Social Security – the coming debate

Now that fewer than 50% of the population is actually paying federal income taxes and well over 50% are receiving entitlements in one form or another, it won’t be long until the receivers of entitlements figure out they can vote themselves more of the money pot.  Take for example social security (SS).  Already there are two active debates; 1) should the wealthy pay the SS tax on all income rather than the current cap just north of 100 grand and 2) should the wealthy collect a SS check in retirement.  Regarding the first point, I have no problem with taxing all income or even raising the rate a bit, so long as it all gets applied to making the program solvent.  Point 2 however is a dangerous step onto a very slippery slope.

Take two people who have led parallel lives, Mr. Saver and Mr. Spender.  Both are married and each have two kids of the same age.   They both worked for 35 years at the same company in the same position with the same pay and benefits.  There was no traditional retirement plan, so Saver put the maximum he could into the company 401k plan including extra make-up contributions once he hit age 50.  Saver had his kids in a good public school, bought used vehicles and drove them for 15 years, lived in a modest home and vacationed on the cheap visiting family and friends.  Spender on the other hand contributed nothing to the 401k plan, had his kids in private school, acquired a new luxury vehicle every other year, owned in a Mc-Mansion and took the family to Europe every summer for two weeks.  Now at age 66 they are both retiring and applying for SS.  Saver’s retirement plan is well funded.  His 401k will replace 60% of his pre-retirement income and SS will replace 40% – so in retirement Saver has successfully executed a lifetime savings and retirement plan completely replacing his income as an employee.  Spender, on the other hand, is retiring with much debt and no savings.  Spender’s SS check will replace 40% of his working day income.  Spender is beginning to feel desperate and looking for someone to blame.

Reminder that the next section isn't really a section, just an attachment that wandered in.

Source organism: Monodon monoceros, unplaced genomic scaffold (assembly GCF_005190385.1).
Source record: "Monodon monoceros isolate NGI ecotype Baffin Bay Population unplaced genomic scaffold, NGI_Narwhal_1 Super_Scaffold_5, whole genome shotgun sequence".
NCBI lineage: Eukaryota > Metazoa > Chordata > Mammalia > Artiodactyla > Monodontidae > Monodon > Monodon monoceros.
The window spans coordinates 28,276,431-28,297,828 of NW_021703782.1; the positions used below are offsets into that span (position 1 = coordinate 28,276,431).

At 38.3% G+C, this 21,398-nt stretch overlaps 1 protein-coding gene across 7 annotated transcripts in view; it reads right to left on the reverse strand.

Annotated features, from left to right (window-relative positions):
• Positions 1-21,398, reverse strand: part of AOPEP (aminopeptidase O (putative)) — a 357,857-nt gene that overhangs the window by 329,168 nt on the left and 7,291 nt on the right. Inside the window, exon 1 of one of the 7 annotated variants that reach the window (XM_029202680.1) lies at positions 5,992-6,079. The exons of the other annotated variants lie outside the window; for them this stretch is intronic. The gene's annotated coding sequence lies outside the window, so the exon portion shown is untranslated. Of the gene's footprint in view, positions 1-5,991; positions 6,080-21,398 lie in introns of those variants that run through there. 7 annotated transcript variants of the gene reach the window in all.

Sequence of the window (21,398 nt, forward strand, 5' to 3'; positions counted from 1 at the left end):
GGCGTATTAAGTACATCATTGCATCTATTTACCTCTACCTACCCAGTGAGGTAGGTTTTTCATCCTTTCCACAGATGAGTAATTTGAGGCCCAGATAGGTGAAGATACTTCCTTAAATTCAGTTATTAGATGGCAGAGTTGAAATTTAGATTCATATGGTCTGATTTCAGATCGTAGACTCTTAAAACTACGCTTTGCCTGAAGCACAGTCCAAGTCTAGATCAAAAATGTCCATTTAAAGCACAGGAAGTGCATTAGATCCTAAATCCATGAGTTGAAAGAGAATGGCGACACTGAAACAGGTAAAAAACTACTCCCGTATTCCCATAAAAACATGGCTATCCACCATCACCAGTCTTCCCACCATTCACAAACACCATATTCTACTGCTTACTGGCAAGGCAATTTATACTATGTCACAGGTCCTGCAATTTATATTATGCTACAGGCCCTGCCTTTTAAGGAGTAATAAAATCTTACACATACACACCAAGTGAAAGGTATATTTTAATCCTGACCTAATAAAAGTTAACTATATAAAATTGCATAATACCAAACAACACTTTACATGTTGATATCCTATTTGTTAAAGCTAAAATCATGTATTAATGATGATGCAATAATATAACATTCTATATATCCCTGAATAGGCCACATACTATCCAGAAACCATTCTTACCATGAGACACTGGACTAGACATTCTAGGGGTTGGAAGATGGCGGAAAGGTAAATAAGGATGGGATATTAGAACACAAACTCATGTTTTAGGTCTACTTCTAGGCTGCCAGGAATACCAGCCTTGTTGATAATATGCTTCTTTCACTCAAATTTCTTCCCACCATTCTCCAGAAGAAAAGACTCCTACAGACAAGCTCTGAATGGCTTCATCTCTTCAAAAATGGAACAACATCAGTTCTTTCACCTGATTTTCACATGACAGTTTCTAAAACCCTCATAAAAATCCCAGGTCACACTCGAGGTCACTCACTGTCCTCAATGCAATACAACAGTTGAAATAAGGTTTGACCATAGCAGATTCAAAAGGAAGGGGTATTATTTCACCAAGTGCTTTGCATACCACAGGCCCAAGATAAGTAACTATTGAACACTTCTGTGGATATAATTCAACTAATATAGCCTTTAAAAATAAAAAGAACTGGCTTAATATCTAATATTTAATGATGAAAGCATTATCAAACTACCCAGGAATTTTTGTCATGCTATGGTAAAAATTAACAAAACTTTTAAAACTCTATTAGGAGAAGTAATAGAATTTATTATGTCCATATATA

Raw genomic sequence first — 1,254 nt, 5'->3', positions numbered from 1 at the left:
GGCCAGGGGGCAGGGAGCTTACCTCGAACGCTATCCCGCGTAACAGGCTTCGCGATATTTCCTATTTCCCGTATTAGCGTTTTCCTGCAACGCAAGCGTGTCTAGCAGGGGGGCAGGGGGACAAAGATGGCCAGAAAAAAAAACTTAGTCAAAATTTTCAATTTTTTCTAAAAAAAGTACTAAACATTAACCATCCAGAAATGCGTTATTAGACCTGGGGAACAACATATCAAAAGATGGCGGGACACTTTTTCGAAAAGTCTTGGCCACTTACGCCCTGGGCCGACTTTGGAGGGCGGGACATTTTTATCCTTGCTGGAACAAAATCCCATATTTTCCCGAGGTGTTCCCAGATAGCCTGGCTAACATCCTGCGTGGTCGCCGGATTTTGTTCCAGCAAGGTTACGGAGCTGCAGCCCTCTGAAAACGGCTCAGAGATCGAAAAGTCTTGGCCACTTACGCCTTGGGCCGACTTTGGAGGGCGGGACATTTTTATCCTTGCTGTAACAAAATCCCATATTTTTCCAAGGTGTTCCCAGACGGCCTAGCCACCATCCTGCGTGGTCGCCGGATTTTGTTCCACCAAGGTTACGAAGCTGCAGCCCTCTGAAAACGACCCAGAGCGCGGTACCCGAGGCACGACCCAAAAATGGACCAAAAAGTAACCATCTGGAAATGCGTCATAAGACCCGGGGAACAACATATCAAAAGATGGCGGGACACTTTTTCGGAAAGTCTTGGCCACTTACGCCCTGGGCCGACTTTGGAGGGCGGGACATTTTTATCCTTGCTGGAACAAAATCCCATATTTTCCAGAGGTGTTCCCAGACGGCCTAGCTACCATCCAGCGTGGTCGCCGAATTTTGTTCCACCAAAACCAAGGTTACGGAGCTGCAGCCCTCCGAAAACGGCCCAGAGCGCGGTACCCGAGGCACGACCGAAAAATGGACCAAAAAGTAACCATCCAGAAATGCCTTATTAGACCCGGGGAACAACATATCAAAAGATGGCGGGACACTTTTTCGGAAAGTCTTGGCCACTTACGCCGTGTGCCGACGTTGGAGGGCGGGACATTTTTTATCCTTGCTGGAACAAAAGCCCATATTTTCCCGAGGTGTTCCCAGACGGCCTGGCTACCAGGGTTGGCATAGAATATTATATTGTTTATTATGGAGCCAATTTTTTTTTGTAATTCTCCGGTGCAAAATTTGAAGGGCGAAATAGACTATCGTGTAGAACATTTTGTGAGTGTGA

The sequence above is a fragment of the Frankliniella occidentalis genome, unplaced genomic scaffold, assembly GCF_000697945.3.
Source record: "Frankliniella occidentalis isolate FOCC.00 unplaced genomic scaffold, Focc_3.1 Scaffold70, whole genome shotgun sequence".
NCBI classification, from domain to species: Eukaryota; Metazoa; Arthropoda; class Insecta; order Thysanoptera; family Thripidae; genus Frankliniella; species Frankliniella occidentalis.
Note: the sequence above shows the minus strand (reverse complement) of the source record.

Now Sleazy, a politician, enters the picture.  Sleazy claims SS is going bankrupt and that the best way to save it is to discontinue SS payments to those with well funded retirement plans!  Sleazy is running his campaign on just such a promise, and Sleazy is Spender’s hero and earns his vote.  Saver cries foul, “I paid all that money into SS and saved my money instead of carelessly spending it so that I could provide my family a decent retirement – taking my SS check is not fair.”

This debate is headed your way, how would you vote?

© Terence Robinson 2013

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